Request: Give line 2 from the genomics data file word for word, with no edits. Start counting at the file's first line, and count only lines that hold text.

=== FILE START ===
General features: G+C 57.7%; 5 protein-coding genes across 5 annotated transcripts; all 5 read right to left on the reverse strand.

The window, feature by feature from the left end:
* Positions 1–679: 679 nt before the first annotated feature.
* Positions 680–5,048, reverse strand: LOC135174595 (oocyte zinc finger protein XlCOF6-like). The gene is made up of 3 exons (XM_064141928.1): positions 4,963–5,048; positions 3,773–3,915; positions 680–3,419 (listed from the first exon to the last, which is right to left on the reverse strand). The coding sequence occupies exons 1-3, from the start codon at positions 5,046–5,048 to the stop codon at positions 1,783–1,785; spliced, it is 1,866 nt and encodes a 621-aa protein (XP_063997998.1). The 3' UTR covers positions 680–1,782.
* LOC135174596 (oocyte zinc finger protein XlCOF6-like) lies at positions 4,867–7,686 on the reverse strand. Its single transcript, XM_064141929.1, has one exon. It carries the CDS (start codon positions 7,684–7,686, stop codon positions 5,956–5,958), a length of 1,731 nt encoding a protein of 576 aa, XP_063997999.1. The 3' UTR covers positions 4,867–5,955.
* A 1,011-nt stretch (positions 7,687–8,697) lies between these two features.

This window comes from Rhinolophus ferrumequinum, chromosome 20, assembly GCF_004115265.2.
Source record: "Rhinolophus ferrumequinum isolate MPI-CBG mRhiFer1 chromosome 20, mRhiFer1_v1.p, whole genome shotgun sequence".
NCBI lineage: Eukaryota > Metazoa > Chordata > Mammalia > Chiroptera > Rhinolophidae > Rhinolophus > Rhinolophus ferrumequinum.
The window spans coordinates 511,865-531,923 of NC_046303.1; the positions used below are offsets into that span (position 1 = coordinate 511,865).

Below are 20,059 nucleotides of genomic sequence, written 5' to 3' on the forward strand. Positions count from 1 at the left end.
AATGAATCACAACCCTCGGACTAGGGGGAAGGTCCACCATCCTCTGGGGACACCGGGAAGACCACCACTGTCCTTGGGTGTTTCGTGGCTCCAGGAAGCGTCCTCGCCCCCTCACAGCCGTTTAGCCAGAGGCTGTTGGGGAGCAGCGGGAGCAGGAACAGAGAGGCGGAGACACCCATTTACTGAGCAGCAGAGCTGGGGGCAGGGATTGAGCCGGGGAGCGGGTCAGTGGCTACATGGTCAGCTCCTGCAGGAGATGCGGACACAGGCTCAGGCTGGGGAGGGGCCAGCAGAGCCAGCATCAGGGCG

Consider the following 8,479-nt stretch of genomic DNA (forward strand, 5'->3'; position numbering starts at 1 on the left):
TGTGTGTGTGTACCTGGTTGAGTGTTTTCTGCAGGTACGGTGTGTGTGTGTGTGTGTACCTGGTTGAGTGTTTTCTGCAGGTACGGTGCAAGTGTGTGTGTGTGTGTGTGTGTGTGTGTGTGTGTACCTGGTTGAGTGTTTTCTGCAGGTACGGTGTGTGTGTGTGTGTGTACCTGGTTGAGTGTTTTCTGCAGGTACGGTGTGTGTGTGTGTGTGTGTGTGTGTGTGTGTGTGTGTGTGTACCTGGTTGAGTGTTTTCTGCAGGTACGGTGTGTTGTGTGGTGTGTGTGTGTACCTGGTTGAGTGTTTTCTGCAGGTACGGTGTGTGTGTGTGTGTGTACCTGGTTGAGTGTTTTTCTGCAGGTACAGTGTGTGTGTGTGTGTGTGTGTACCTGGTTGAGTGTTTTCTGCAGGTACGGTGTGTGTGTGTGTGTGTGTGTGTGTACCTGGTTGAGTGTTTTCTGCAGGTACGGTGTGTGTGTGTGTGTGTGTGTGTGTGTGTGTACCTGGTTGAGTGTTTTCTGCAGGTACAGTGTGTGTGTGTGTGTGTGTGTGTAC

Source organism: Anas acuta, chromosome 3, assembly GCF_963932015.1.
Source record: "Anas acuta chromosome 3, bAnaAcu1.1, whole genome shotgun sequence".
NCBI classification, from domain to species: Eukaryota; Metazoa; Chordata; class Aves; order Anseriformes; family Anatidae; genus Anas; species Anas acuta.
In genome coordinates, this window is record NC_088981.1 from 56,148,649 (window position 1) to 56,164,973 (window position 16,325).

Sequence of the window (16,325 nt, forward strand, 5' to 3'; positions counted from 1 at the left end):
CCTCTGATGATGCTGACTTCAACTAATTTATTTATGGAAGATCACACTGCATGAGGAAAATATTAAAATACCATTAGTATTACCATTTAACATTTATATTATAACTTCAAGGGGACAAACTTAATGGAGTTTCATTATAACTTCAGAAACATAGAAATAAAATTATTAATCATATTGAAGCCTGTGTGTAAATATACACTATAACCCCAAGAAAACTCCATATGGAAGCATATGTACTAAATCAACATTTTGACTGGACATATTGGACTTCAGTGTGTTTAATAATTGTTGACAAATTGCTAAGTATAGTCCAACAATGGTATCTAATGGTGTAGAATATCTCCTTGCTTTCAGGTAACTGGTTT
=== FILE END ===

The window, feature by feature from the left end: